Mr Yasin was elected as MP for Bedford in last year's snap General Election after winning the seat from the Conservatives.
It follows reports of threatening letters calling for a day of violence against Muslims on April 3.
A member of Huq's staff has been taken to hospital as a precaution after opening the letter, which the MP told the Guardian was a "sticky substance" and the police had described as "low-level noxious". "It is frightful though, it's really very frightening", she told the Guardian.
"Tell MAMA documented past year how the so-called "Muslim Slayer" targeted mosques in parts of London and the United States in 2017 with similar threats, and in some cases, with non-toxic white powder".
Urging people to join their "day of action" next month the letter reads: "They have hurt you, they have made your loved ones suffer".
Bangladeshi-origin MPs Rushanara Ali and Rupa Huq and their Pakistani-origin colleagues Afzal Khan and Mohammad Yasin are the four Labour party MPs to receive the same kind of package in their parliamentary offices within the Palace of Westminster over the last two days.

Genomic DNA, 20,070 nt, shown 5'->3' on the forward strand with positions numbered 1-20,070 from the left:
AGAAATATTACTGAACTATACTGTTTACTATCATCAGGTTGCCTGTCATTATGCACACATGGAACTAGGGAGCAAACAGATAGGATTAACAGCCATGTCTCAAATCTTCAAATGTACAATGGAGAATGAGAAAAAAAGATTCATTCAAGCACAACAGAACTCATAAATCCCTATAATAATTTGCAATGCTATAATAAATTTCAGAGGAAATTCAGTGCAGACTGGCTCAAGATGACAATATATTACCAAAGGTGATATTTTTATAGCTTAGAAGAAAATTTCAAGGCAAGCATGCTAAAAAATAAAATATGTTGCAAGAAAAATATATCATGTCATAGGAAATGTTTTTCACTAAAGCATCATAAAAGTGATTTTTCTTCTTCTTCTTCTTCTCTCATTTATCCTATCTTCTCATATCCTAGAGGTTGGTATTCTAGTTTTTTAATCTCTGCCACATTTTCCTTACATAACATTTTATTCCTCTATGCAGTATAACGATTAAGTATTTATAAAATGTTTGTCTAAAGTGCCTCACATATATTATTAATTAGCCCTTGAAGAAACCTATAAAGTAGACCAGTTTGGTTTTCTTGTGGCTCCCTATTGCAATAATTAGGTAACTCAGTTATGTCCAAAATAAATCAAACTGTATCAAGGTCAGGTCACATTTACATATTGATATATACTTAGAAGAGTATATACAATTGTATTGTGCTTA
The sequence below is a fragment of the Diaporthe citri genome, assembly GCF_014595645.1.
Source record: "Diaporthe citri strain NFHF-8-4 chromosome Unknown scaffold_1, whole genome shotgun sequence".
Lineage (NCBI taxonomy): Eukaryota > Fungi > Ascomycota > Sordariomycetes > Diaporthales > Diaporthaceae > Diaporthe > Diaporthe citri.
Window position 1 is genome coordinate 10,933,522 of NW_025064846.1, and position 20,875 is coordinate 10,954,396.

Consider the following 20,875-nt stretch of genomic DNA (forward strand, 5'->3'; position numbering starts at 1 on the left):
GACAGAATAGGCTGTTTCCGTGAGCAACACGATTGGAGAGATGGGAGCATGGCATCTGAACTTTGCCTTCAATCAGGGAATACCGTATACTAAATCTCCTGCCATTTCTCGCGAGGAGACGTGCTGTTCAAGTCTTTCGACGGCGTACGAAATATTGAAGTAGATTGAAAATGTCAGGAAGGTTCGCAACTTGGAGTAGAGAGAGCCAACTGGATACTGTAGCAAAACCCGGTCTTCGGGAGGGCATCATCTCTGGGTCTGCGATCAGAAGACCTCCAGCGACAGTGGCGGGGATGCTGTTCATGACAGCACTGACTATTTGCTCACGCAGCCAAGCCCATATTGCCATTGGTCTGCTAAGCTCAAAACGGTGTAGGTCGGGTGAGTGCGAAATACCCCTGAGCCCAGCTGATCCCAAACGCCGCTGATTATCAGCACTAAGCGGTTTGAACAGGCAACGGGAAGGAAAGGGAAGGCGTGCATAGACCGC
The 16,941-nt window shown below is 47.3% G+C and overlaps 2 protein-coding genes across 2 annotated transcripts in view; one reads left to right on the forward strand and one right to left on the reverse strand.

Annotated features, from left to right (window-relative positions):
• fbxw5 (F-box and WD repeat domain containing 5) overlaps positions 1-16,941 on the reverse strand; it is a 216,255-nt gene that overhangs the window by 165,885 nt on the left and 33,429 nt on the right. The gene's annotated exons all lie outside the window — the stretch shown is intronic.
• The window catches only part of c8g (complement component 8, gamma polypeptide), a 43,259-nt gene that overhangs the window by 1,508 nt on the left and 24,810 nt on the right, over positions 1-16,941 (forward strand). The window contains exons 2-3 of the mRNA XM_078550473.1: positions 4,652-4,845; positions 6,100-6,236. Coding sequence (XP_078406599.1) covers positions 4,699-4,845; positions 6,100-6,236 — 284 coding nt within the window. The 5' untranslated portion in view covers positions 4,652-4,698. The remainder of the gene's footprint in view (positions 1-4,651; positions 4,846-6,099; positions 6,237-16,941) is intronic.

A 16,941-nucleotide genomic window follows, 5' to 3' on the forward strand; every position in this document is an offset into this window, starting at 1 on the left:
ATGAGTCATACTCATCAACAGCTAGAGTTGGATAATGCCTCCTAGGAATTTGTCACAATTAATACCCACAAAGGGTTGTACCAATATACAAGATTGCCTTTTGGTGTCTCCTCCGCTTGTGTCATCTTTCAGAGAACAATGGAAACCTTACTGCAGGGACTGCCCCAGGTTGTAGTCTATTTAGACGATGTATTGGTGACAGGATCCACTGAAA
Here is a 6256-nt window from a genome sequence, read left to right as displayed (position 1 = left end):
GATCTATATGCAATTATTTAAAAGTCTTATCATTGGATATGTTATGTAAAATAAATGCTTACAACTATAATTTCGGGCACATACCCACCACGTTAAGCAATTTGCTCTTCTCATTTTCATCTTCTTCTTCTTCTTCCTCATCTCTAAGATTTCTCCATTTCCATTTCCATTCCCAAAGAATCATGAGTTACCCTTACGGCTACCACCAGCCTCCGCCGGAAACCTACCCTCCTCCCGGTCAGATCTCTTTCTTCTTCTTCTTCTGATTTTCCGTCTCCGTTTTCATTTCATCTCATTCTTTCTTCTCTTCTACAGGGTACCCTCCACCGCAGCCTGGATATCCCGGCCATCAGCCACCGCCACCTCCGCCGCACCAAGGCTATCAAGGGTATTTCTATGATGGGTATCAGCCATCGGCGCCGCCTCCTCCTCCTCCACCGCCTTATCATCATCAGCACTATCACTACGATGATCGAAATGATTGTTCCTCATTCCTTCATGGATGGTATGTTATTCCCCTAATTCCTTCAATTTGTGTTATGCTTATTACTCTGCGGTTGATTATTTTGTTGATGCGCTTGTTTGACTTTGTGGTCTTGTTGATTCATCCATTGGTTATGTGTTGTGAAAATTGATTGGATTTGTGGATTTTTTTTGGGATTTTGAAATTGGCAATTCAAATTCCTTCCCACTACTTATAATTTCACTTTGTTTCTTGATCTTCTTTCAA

"We are aware of a potential situation involving a suspicious substance which the Met Police are investigating", a parliamentary spokesperson said.
Scotland Yard announced that an anti-terrorism investigation was under way to identify the ones behind these letters.
At least three police officers and five paramedics were called to the scene inside Norman Shaw North amid reports of a leaking package.
The spokesman said there were no reported injuries and inquiries were continuing.
HuffPost UK understands a package containing an unknown liquid - which was later deemed non-hazardous - was sent to the office of the Bedford MP, but he did not personally open it.
A Commons spokesperson said: "Today a suspicious substance was investigated by the Met Police and was found not to be hazardous. A man and a woman have been taken to a central London hospital as a precaution", a statement said.